Airplanes were developed at the beginning of the 20th century in conjunction with the automobile. Initially the airplane was for longer distances for mail services, military, aerial photography and eventually passenger service. Lindberg's "Spirit of St. Louis" was developed and built by Ryan Air in San Diego. Howard Hughes, originally from Texas flew in air races and developed his "Spruce Goose" in California. Many airplane companies located their companies in the West for the space and year-round weather for flying. These are a few of the companies but most have consolidated and merged in recent years. However, with new high speed aircraft the West is still the primary test area, especially in remote desert regions. The downside is that weapons test has taken its toll on cultural and natural resources. Air races have become popular in recent years in which you can see some of the WWII aircraft like P-51 Mustangs racing around courses outside of places like Reno, Nevada. Airships, blimps or dirigibles had a short history and one sees the Goodyear Blimp at sports events today. At California's Moffett Federal Airfield  USS Macon ZRS-5 that was built by the Goodyear-Zeppelin Corp was housed in a huge hanger. In 1935the USS Macon crashed off of Pt. Sur, California. Recently, in 2006, a expedition of under sea probes found the wreckage of the USS Macon and some of its Sparrowhawk airplanes on the ocean floor.

Lockheed Aircraft 1912, Santa Barbara, CA; later merged w/ Martin of Baltimore, MD: Lockheed-Martin Lochheed-Martin SR-71 "Blackbird" 1960's- 1980's high recon plane Mach 3+F-22 Raptor newest fighter
Boeing Aircraft 1916, Seattle, WA Boeing's China ClipperB-17 Flying Fortress, WWI bomberPSA Boeing 727 Commercial Airliner
Douglas Aircraft 1921, Santa Monica, CA (merged w/ McDonnell Aircraft 1928/1938 St. Louis, MO);
 McDonnell-Douglas part of Boeing
McDonnell F-4 Phantom II, 1960's Vietnam fighter/bomberF-15 Eagle
Ryan Airlines 1925, San Diego, CA Lindberg's  1927 Spirit of St. Lous
North American Aviation 1929 merged a number of companies including Curtis-Wright; moved from NY to CA;
 later merged with Rockwell Intl. and under GM now part of Boeing 1996
North American P-51 Mustang, WWII fighterB-25 Mitchell WWII medium bomber
Northrop Aircraft 1939 Hawthorne CA; Grumman 1929 PA merged in 1994 to form Northrop-Grumman F-4 Wildcat and F-8 Bearcat two of Grumman's WWII fightersF-14 TomcatB-2 Spirit; stealth bomber
Hughes Aircraft 1932 Glendale, CA H-4 Hercules "Spruce Goose"
Consolidated Aircraft 1935 moved from NY to San Diego, CA later merged with Convair and eventually
consolidated with General Dynamics all headquartered in San Diego.
PBY-7 Catalina; Consolidated's recon/search and rescue aircraft of the WWII Pacific TheaterConvair's B-58 Hustler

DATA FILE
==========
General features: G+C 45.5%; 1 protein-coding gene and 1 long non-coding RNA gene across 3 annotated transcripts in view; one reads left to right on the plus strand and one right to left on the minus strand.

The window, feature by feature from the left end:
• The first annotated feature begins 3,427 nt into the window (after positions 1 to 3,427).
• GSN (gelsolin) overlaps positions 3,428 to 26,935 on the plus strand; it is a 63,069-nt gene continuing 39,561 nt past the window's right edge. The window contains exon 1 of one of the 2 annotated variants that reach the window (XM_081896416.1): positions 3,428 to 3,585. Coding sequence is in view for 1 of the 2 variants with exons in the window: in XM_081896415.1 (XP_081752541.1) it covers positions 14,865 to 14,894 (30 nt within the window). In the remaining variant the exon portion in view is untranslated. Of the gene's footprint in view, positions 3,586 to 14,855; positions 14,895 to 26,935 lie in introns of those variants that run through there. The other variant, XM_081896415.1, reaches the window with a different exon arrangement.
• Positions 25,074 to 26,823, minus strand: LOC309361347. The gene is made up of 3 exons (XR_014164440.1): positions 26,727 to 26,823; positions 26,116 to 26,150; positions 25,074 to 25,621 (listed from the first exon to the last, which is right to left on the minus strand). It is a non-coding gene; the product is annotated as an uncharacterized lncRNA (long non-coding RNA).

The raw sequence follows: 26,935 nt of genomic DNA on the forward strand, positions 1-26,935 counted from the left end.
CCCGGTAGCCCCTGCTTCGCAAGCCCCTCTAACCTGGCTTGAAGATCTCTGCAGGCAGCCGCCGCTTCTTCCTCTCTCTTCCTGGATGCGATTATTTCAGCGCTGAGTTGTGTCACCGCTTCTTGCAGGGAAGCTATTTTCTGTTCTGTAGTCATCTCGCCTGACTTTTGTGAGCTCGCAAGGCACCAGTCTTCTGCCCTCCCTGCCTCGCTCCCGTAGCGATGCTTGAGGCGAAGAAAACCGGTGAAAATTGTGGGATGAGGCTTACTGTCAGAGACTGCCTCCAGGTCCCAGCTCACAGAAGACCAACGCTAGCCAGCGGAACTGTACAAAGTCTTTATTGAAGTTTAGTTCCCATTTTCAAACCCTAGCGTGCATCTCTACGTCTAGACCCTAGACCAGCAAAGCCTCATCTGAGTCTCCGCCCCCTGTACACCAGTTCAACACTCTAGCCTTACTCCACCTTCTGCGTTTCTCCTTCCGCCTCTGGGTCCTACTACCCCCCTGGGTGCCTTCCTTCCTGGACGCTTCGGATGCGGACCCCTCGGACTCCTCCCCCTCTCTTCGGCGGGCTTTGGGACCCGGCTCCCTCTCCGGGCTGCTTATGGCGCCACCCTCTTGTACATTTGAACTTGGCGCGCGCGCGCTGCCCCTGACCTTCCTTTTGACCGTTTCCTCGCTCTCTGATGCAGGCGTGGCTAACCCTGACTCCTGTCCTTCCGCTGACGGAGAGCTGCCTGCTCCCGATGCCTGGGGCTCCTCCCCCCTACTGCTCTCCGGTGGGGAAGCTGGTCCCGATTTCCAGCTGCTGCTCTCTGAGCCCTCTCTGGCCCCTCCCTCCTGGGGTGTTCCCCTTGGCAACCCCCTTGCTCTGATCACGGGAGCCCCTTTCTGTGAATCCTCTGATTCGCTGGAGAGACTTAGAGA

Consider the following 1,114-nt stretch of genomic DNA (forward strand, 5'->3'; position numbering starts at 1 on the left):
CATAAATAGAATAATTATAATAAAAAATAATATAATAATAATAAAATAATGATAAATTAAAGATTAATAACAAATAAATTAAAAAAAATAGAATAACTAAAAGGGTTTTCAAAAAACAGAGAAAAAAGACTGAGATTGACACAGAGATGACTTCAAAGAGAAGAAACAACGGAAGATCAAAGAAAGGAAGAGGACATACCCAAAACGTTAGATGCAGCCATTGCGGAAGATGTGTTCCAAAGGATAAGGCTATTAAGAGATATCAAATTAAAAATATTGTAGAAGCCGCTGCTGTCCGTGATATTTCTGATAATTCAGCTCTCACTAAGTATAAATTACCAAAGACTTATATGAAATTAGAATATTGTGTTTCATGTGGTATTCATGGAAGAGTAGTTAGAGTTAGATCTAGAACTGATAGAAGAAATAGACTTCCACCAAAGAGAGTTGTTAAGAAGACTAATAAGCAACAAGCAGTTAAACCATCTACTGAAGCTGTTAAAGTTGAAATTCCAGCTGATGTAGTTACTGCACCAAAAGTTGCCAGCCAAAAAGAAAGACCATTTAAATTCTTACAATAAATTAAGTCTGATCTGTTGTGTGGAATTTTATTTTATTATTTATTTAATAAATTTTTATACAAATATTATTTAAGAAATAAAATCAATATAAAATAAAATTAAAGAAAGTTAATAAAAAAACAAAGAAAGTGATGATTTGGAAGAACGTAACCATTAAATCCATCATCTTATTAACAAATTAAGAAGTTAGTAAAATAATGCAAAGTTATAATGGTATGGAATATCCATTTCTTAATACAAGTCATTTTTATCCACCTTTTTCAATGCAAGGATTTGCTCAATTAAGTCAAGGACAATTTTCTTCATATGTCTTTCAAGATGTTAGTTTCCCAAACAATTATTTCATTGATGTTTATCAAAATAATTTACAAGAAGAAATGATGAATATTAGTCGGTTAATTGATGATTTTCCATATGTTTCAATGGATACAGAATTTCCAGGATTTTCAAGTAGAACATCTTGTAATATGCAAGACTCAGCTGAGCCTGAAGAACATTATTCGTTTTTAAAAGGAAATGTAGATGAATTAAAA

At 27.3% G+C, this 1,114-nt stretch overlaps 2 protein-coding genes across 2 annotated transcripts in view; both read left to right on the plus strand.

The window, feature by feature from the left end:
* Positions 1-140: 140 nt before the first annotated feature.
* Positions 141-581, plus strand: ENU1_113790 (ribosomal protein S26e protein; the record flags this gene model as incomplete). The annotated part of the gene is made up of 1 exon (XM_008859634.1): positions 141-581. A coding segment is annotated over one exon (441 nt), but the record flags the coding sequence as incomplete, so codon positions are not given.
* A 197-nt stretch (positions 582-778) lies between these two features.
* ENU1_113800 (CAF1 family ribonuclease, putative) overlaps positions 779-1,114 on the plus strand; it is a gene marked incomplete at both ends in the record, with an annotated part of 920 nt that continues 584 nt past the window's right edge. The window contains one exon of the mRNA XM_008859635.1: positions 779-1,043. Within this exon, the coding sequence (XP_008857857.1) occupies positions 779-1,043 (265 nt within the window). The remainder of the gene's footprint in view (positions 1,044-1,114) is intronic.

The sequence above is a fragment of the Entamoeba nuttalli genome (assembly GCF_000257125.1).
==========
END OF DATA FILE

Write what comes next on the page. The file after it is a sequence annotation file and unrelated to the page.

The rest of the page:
Automobiles emerged in the early part of the 20th century and served for local travel in the West. However, it was not until the 1950s that interstates were built and the automobile displaced the railroad, including urban rail services. This displacement was more dramatic in the American West, where in cities like Denver, Los Angeles, San Diego, etc. old trolley/bus systems were lost. San Francisco's famous Cable Car was kept merely as a tourist attraction. In California the car including the convertible and hot rods became the rage. Racing was popular throughout the country but drag racing was born in California. Top speed runs were made at the Bonneville Salt Flats but the streets of Southern California with warm nights were the breading grounds for drag racing and motorcycle clubs. In 1949 at the Goleta Air Base, Santa Barbara, CA were the first 1/4 mile drag races. In the 1950s Pomona, CA became a drag racing hub with early hot rods and later AA fuel dragsters and funny cars. The National Hot Rod Association (NHRA) formed in 1951 and the Pomona Winternationals are still a popular event . Sports cars and road racing also were popular in California again with the weather and the fact that foreign cars became more popular on the East and West coasts. Early Porsche, MG, Alpha Romeo and more exotics like Ferrari became more common after WWII. The Sports Car Club of America (SCCA) started after the war and sponsored amateur races at places like Laguna Seca in Monterey California. James Dean was on his way to Laguna Seca from Hollywood to race his new Porsche when he was killed on the trip to Monterey. Today, our freeways are congested and Rap singers and movie stars prefer a Lamborghini because of the cool doors. Nobody can really drive as fast as these cars go. The rail system is coming back and we may see all kinds of changes in modes of transportation in the emerging 21st century. Since the American West is so expansive it may be too expensive to build more efficient public rail, auto carriers, etc. Automobiles with robotic controls may get developed to go faster and safer. We need vehicles that do not require wheels.